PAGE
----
Having a friend who struggles with substance abuse can be a difficult thing to deal with. At first, it’s common to try and rationalize the use by saying things like, “He works so hard during the week and just likes to relax after work.” However, what do you do when you truly know that your friend has a real problem and you aren’t too sure how to approach it? It can be very hard to start a conversation about a sensitive topic in general, and even more so if you’ve been angrily dismissed about this topic multiple times in the past.
The 3 Pitfalls
Here’s what you want to avoid when addressing a substance use concern with a friend: Avoidance, Enabling, and Patronizing.
Avoidance: refusing to engage directly and ignoring the substance use entirely.
Enabling: allowing your friend to continue using and even making it easier for them to do so.
Patronizing: talking to your friend like they are a child that needs you to think for them.
Instead, you want to use direct, but kind language in addressing the situation. Let them know that you care about them and that your concern is coming from a place of compassion. Here are some examples:
“It seems like you’ve been drinking a lot lately. It makes me feel worried when I see how it’s affecting your work and relationships. I know you say you’re just relaxing after a long day of work, but I don’t think this is all that healthy.”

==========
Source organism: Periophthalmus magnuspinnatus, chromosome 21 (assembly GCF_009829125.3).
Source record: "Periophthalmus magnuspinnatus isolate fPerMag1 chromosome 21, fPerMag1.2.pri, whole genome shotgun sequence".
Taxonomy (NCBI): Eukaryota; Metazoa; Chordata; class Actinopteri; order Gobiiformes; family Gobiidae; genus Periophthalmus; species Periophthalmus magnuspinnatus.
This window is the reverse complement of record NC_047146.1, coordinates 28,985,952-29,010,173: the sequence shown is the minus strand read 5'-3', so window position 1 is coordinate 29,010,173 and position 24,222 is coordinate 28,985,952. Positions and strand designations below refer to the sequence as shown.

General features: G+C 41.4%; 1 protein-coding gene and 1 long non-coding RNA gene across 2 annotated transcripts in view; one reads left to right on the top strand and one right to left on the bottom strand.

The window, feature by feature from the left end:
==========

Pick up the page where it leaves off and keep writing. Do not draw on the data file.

“You have told me that you only drink two nights a week so it isn’t a problem. I can’t help but to notice when you talk about getting in trouble at work, it’s always after your nights of drinking. I think it might be time to try and make some changes. Is there anything I can do to help?”
You can suggest AA/NA, individual therapy, or rehab to your partner based on their individual preferences and needs, but if you get no traction with this, it might not hurt to bring some of your concerns to the attention of your friends family members. They may be better suited from a relational standpoint to stage an intervention.
As hard as it may be, you definitely do not want to ignore the problem and hope it goes away. Having an open conversation is the first step toward getting your friend the help they need. If you need some help on figuring out the best way to approach the situation, you can get some great ideas from just one consultation with a talk therapist.